Life in the Forest – Short stories from The Aberdare Mountains.

I mentioned grandpa on the very first l article I posted here. He was among the key people to inspire my interests in nature conservation.  He was once a park ranger but ended up tending to tree nurseries after retirement. 

 It was impossible to maintain a frown around him.  When we were very young,  he would take my sister and I around our village for strolls and tell us long scientific names for the common tree and plant species. We did not understand those names and I honestly still don’t care for them. But it’s through these walks that I learnt the value of these plant species and to date,  that gives me enough ground to advocate for their conservation. 

Being in the Abardares brought back memories of grandpa.  May he rest in peace. 


Ignore the lady and focus on the diverse plant species behind her. Looks like “Alice in wonderland” had some good inspiration from Kenya.

Away from the bustling urban life and from a good network range is the picturesque Aberdares.  The air is crispy enough to give you waves of refreshing chills with each deep breathe. The peaceful and lively ambience that nature radiates here could make any fool feel significant. Very few people will understand this statement, “Everything here feels important.” 

We are received warmly by the wardens who give us a brief talk about the park.  After the talk we are advised on what to look out for including a buffalo without a tail, a black leopard,  the burnt part of the ranges,  another buffalo with weird horns,  primates, ungulates and the different plant species.

skull with weird buffalo horns. Ranger mentions that it may have links to its sexual orientation (Hermaphrodite???)
She was one of my favorite people
Stacelotis agathanicus: Endemic to Karatina. Her single horn resembles those of the rhinos. 
  •  There are 44mammal species,  290bird species and 779plant species.  The Aberdare National Park is internationally  recognized as an Important Bird Area (IBA).  There is a black rhino population protected in this park.  The forest is a water catchment area which serves the people and the surrounding ecosystems.  It is one of the five main water towers in Kenya.  The hydroelectric schemes along the Tana rely on water from the catchment. 

Truman’s Field Lectures 

Meet Truman and some of the Princeton fellas

His energy is contagious.  It feels like our eyes are opening for the first time.  We are all sitted on the ground with our legs crossed. He sits in the centre of the circle. Everyone else is contributing to the conversation without feeling pressured. 

After the discussion,  we all rise and rove across the moor.  Everytime he stops,  there is something exciting to learn. The class is full of activity.  We bend to feel the triangular-notched grass blades; kneeling to view colorful details of tiny flowers and tasting the bitter sap of leaves that he says are preferred by some ungulates. 

This class is important as it allows us to compare different features between the forest and the Savannah ecosystems that we had visited earlier.

Here are five of the most interesting plants we saw at the Aberdares (From Truman’s lecture) 

  • Lobelia deckenii spp  satimae : Endemic to the Aberdare forest 
  •  Rag weed : species nearly similar to the rosettes in the mount Kenya region. 
  • Helichrysum gloria-dei : plants with very beautiful white and sometimes red flowers that can last for almost an year without wilting(of course if watered well)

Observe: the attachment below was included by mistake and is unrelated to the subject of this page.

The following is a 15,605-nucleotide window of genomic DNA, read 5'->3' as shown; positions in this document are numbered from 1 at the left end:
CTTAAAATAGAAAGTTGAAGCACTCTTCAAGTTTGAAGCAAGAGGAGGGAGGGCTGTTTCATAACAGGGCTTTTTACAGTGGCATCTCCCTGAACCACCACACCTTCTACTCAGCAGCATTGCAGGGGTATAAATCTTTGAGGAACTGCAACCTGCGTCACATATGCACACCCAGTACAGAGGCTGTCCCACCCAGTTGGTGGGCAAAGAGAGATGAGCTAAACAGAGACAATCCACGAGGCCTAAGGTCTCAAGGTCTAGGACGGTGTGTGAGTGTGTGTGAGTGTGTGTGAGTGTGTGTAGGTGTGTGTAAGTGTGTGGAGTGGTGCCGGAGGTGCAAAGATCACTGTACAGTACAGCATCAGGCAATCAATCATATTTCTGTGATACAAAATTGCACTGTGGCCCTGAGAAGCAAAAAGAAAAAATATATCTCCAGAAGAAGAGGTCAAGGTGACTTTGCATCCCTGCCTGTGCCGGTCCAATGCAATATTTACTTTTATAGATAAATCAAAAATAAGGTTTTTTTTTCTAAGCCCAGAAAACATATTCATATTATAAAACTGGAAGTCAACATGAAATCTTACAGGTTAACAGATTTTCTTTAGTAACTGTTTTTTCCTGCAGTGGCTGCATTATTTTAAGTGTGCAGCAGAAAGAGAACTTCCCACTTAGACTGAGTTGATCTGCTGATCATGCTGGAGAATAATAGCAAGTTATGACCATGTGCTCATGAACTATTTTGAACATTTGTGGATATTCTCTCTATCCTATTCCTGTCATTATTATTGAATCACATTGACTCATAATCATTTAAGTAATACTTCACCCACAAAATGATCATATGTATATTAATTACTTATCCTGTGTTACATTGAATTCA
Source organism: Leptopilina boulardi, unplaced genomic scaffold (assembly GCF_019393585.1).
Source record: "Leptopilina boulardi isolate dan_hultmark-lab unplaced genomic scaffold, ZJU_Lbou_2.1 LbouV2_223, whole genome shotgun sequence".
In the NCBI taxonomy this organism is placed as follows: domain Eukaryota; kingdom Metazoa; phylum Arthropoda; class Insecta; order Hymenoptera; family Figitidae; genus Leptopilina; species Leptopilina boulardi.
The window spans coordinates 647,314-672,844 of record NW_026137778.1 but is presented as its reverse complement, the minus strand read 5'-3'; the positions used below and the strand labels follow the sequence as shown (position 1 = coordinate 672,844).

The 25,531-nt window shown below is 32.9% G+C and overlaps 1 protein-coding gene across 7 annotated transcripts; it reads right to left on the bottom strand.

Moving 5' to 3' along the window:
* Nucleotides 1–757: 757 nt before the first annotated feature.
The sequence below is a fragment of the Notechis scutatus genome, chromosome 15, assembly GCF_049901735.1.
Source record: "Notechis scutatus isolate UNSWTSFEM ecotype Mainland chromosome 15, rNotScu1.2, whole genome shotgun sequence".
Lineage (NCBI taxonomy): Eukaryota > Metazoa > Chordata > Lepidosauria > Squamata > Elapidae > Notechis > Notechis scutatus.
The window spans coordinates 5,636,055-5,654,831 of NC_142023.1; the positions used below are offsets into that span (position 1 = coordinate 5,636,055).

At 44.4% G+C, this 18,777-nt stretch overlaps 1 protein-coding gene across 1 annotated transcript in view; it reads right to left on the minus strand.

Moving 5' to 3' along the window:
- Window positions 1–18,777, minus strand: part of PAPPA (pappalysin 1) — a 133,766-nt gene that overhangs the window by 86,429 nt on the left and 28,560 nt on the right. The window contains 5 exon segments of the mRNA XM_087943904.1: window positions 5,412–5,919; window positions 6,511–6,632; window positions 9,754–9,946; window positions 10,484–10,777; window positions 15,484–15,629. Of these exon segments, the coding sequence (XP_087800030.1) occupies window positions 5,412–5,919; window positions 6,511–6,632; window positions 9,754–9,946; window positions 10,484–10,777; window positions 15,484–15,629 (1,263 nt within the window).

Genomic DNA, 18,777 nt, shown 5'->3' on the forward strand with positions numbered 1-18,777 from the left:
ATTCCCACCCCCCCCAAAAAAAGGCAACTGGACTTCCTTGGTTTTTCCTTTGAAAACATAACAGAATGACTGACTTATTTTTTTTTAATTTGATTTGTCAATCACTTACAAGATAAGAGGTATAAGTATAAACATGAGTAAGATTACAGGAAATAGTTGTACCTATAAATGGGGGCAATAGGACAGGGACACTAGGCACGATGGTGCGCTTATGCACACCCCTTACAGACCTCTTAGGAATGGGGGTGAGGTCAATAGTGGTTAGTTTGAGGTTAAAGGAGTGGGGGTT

• Tillandsia usneoides (Spanish moss) :from the genus Usnea.  It is common to see this lichen on trees in the Aberdares especially near the water falls. 
  • Bedstraw;  Truman says that this has been used to stuff pillow cases and mattress.  It holds on to your class. Interesting plant. 

    Special thanks to :

    1. D. Kimuyu 
    2. Truman 
    3. Josh

    14 thoughts on “Life in the Forest – Short stories from The Aberdare Mountains.

    Add yours

    1. So your grandpa knew Scientific names of trees!!! He must have been a true naturalist. Trees and their scientific names confuse me.
      There is a black/melanistic leopard in the Aberdares??

      Good post…informative and funny at the same time…Waiting for another post on Aberdares.


      1. Oh yeah.. He was crazy about trees. And don’t worry about scientific names, you are not alone. There is the black leopard. We did not get to see it but we saw it’s poop. So it’s there.

        Thanks Vicki!


        1. Good question. There is a whole guide for animal poop. It was funny at first but Shit sampling is real. It is actually a thing that most ecologists will do when they want to tell the abundance of a particular species. Each kind of animal has different shaped poop. Guys like Dr. Kimuyu from Mpala Research Centre have really sharpened this skill…

          Liked by 1 person

        2. That’s what we were believed. I believed it because it was definitely a carnivore’s poop, almost similar to dog poo… Also because of how they digest their food


    2. Hmm.. Wonderful blog. Makes me miss traveling upcountry. Especially where you talk about taking a deep breath. I don’t know the last I did that lol πŸ˜‚ there’s a lot of dust and warm air in the part of Nairobi that I stay.
      The sexually oriented buffalo πŸƒ is one of a kind. I wish I could see it in person while it was alive, I wonder how it was feeding, weren’t the horn too long to prevent it from reaching down to the grass? Or maybe it fed only on twigs and leaves ☺ *smiles..


      1. Thanks so much for visiting,Nyash. Can’t imagine the amount of fog and dust in your lungs baba,lol!

        Now about the buffalo, I love your thinking. There is no way that those horns allows it to feed on grass!!! I’ll get back to you on that…

        Liked by 1 person

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